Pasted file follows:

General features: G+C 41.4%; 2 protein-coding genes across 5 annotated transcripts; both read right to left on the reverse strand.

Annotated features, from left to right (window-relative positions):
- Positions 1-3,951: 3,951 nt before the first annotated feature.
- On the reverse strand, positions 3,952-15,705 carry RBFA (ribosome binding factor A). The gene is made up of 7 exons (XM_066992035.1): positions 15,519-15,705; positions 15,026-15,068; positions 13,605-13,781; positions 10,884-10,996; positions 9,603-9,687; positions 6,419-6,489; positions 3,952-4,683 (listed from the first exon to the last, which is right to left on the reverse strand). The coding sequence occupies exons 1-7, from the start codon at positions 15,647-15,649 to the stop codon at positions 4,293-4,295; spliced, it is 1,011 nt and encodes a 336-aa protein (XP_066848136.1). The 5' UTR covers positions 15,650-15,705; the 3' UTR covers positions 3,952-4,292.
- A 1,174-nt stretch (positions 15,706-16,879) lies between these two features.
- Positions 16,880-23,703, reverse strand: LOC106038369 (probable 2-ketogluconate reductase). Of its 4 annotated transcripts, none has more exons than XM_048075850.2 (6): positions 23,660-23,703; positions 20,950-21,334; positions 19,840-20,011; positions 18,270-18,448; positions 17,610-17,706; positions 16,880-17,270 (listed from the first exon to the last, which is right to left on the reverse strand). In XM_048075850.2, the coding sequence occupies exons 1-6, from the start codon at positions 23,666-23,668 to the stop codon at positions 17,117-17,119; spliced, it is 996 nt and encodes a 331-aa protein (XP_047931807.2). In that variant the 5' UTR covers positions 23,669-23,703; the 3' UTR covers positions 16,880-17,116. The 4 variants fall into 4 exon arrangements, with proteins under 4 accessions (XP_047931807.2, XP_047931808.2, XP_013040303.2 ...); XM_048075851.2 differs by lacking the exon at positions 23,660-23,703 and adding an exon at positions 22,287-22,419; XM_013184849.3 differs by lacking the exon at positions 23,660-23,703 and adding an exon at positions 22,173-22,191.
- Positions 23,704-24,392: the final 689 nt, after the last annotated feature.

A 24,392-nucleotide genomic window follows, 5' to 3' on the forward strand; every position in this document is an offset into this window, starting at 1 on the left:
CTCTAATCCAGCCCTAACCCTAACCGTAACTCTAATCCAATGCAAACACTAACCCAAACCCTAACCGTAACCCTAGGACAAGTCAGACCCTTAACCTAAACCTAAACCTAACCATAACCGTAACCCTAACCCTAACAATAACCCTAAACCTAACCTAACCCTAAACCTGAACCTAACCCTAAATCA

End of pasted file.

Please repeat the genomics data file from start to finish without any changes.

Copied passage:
General features: G+C 41.4%; 2 protein-coding genes across 5 annotated transcripts; both read right to left on the reverse strand.

Annotated features, from left to right (window-relative positions):
- Positions 1-3,951: 3,951 nt before the first annotated feature.
- On the reverse strand, positions 3,952-15,705 carry RBFA (ribosome binding factor A). The gene is made up of 7 exons (XM_066992035.1): positions 15,519-15,705; positions 15,026-15,068; positions 13,605-13,781; positions 10,884-10,996; positions 9,603-9,687; positions 6,419-6,489; positions 3,952-4,683 (listed from the first exon to the last, which is right to left on the reverse strand). The coding sequence occupies exons 1-7, from the start codon at positions 15,647-15,649 to the stop codon at positions 4,293-4,295; spliced, it is 1,011 nt and encodes a 336-aa protein (XP_066848136.1). The 5' UTR covers positions 15,650-15,705; the 3' UTR covers positions 3,952-4,292.
- A 1,174-nt stretch (positions 15,706-16,879) lies between these two features.
- Positions 16,880-23,703, reverse strand: LOC106038369 (probable 2-ketogluconate reductase). Of its 4 annotated transcripts, none has more exons than XM_048075850.2 (6): positions 23,660-23,703; positions 20,950-21,334; positions 19,840-20,011; positions 18,270-18,448; positions 17,610-17,706; positions 16,880-17,270 (listed from the first exon to the last, which is right to left on the reverse strand). In XM_048075850.2, the coding sequence occupies exons 1-6, from the start codon at positions 23,666-23,668 to the stop codon at positions 17,117-17,119; spliced, it is 996 nt and encodes a 331-aa protein (XP_047931807.2). In that variant the 5' UTR covers positions 23,669-23,703; the 3' UTR covers positions 16,880-17,116. The 4 variants fall into 4 exon arrangements, with proteins under 4 accessions (XP_047931807.2, XP_047931808.2, XP_013040303.2 ...); XM_048075851.2 differs by lacking the exon at positions 23,660-23,703 and adding an exon at positions 22,287-22,419; XM_013184849.3 differs by lacking the exon at positions 23,660-23,703 and adding an exon at positions 22,173-22,191.
- Positions 23,704-24,392: the final 689 nt, after the last annotated feature.

A 24,392-nucleotide genomic window follows, 5' to 3' on the forward strand; every position in this document is an offset into this window, starting at 1 on the left:
CTCTAATCCAGCCCTAACCCTAACCGTAACTCTAATCCAATGCAAACACTAACCCAAACCCTAACCGTAACCCTAGGACAAGTCAGACCCTTAACCTAAACCTAAACCTAACCATAACCGTAACCCTAACCCTAACAATAACCCTAAACCTAACCTAACCCTAAACCTGAACCTAACCCTAAATCA